Design Practice essentials

james helms
5 min readApr 29, 2016


These observations are admittedly a bit on the basic side, but it’s interesting to note that a lot of designers — of all ages — fall down on the basics. Myself included. Sometimes it’s nice to just go back and review. If you’re an early career designer, it’s important to execute and develop case studies around these fundamentals:

Know your users. The simplest mistake I’ve seen problem solvers make starts with the simplest of questions: Who is this actually for? And is this really the problem worth solving for that person? Being clear about those two questions is the biggest mis-step designers are faced with. Solving the wrong problem for the wrong user is not problem solving. Arriving at hasty assumptions, and pouring time and effort into those assumptions, is the partial definition of insanity. Don’t be insane. Talk to people. Hear what they say. Make sure you are solving the right problems before you start solving. If it sounds obvious, ask one of the millions of people who didn’t do it — who assumed too much, or ignored the signs and wasted unnecessary time and money building the wrong thing.

Declare your goals. Include metrics. “We’ll know it when we see it.” Oh God, no. What is success? In the long term, and in the next 30 minutes. Define the criteria for success — for your meeting, your week, your project and your career. Be honest. Be transparent. Be achievable. Set the bar high, and specific. And aim for it. If you think your goals are self-evident, take a minute to write them down and share them. This is another place where assumptions — and expectations — set teams off on the wrong path, measuring the wrong thing (if they measure at all). Mismatched expectations are a time-waster — and a mojo-killer. I’ve watched many projects devolve into chaos because folks never explicitly agreed on success.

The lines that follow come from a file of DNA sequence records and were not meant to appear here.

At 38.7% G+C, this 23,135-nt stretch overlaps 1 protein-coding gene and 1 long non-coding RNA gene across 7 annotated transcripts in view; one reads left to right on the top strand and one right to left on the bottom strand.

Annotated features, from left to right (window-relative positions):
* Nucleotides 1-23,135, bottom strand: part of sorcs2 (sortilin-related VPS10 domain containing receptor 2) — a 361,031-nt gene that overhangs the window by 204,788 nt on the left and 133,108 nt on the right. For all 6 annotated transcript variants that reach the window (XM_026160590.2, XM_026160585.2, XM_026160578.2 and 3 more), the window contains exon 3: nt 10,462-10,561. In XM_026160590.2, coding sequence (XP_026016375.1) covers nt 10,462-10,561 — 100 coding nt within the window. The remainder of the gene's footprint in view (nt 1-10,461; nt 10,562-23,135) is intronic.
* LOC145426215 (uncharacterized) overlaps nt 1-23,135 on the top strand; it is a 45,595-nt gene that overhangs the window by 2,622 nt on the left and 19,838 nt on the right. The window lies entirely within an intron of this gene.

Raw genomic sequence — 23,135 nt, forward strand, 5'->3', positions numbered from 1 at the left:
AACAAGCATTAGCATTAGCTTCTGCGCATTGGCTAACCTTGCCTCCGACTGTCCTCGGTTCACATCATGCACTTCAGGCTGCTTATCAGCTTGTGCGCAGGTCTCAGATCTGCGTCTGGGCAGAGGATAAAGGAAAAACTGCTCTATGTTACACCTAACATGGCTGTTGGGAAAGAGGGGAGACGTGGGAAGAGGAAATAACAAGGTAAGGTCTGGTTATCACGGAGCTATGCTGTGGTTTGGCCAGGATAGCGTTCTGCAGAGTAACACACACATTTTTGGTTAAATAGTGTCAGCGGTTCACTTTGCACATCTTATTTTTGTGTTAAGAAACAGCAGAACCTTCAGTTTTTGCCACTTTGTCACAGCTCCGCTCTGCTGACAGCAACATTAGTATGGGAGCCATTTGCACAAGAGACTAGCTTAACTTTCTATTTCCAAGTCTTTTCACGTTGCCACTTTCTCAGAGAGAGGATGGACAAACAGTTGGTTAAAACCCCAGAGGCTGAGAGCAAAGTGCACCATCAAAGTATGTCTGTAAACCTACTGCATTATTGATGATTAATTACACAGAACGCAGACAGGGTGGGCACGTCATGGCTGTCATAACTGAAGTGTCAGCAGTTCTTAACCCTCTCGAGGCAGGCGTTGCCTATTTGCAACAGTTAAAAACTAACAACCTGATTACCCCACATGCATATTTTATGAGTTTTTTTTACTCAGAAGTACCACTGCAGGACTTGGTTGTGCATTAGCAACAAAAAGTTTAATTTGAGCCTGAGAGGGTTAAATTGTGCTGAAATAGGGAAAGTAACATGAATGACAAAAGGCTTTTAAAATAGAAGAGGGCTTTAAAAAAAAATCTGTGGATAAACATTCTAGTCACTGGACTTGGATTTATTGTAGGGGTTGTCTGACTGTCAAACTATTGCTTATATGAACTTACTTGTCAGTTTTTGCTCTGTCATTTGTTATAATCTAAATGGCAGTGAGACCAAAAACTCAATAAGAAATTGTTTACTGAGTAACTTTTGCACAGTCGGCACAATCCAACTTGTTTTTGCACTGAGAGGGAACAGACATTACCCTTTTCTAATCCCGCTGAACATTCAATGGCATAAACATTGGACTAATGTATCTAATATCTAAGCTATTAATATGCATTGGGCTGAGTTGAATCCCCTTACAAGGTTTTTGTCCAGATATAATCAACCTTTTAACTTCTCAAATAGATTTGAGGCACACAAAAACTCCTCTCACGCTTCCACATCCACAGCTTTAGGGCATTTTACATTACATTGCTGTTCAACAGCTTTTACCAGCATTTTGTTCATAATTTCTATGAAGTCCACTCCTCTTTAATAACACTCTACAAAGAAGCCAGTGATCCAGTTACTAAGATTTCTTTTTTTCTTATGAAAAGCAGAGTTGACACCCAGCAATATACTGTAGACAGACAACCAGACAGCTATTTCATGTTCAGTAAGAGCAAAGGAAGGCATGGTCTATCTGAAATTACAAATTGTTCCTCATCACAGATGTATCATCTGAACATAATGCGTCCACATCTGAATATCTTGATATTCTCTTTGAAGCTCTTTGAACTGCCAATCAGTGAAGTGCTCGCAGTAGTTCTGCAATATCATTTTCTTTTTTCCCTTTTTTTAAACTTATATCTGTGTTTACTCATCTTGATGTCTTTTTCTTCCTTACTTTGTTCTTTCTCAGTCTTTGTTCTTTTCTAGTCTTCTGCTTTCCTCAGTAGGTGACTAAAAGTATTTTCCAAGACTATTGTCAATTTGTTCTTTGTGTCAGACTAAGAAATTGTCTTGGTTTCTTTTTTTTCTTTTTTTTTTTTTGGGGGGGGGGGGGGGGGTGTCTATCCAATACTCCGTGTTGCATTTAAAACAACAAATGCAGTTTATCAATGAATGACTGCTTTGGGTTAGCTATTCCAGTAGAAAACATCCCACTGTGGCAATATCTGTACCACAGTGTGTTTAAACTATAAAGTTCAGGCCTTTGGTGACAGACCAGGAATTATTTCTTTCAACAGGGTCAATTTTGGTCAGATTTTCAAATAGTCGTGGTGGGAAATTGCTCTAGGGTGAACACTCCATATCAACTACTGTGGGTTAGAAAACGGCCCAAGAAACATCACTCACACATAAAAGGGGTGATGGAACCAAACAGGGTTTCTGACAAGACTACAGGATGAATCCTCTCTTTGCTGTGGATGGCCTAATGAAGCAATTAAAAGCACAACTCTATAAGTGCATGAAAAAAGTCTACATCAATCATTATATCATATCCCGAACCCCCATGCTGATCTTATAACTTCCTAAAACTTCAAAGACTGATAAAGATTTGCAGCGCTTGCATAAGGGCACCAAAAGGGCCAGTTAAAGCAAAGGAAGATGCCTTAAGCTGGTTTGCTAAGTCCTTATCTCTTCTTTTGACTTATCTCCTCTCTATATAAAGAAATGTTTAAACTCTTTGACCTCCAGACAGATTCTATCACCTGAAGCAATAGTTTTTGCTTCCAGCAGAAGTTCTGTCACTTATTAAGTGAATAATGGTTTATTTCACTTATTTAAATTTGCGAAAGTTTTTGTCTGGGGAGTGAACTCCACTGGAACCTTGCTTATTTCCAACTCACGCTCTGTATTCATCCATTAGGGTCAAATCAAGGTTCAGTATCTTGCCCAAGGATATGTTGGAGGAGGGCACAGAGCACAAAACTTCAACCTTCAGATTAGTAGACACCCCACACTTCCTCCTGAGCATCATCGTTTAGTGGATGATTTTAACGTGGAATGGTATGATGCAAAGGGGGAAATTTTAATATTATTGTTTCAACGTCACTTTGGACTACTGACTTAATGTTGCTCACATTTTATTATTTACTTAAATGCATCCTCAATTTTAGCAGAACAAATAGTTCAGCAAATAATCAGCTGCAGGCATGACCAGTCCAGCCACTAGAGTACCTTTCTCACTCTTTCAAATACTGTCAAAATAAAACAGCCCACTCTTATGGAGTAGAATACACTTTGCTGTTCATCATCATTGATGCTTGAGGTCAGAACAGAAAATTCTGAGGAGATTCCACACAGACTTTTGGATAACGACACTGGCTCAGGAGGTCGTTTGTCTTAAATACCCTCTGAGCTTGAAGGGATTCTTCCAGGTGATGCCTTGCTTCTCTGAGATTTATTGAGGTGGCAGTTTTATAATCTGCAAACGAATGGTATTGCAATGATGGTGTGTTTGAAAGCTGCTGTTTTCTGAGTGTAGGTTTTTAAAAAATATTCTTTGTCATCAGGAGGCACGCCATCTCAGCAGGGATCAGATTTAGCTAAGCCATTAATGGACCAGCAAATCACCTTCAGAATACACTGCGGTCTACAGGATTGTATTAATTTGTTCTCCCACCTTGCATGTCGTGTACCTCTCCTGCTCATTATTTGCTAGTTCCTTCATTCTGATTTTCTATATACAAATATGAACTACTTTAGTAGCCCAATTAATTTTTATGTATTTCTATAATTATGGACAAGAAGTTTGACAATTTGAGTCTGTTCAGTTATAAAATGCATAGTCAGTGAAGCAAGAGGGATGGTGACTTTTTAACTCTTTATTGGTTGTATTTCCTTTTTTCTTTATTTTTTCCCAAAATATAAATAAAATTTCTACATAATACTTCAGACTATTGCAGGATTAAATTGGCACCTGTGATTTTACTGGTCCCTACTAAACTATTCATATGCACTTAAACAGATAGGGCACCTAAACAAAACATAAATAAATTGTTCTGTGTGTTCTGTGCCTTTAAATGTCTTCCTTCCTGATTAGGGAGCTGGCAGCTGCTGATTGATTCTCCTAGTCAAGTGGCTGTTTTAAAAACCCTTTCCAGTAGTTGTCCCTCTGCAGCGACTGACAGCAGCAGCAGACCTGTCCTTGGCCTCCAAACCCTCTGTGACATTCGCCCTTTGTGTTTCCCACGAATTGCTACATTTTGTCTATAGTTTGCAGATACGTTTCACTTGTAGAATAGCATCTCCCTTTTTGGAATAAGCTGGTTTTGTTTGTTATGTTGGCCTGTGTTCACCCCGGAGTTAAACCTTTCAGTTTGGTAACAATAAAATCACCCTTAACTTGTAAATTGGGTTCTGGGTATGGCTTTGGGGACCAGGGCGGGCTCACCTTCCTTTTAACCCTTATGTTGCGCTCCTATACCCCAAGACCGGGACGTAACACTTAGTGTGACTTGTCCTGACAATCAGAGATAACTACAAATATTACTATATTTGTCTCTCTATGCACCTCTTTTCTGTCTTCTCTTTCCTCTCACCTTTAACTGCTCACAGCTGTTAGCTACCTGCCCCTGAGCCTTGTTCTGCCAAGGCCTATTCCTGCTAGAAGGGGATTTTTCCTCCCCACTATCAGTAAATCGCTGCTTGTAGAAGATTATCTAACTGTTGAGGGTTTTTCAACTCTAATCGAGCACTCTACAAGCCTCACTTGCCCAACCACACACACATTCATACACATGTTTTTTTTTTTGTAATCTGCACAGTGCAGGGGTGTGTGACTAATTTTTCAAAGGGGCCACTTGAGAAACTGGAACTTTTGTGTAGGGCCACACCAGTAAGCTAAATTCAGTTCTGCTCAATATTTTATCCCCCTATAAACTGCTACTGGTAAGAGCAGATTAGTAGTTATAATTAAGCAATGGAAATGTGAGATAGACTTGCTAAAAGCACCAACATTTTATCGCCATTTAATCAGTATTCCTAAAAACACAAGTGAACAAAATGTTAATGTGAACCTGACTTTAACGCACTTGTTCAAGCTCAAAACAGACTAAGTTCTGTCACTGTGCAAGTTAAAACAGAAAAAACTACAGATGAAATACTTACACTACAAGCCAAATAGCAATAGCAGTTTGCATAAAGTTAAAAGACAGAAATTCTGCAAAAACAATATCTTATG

Start simple. Try things. Do it soon. Be biased toward action. Eating the whale in manageable bites requires learning 3 million 2oz whale recipes. GO BROAD. Always be trying stuff. Experiment. Build on your successes, find the ahas in your disasters. Capture all of it. And be glad that you didn’t cook the whole whale THAT way!

Don’t validate, learn. Being right is overrated. Instead, be open and curious. Be ready to change course, or to ask for help. Or start over. I’m not going to lie: this is hard and it takes practice and organizational buy-in. Some companies will ask you to fail fast, but they don’t explain why and they may secretly hope you’re just going to luck into the solution on the first try. Other companies will expect you to nail it, on the first try, with a million dollar investment. It’s hard to look a giant pile of money in the face and convince yourself you’re not already probably right. Again, think expectation-setting. If you SAY you know (but you might be wrong), you set a terrible expectation. Instead admit you’re not yet sure, but you’re willing to learn very fast while the stakes are still low.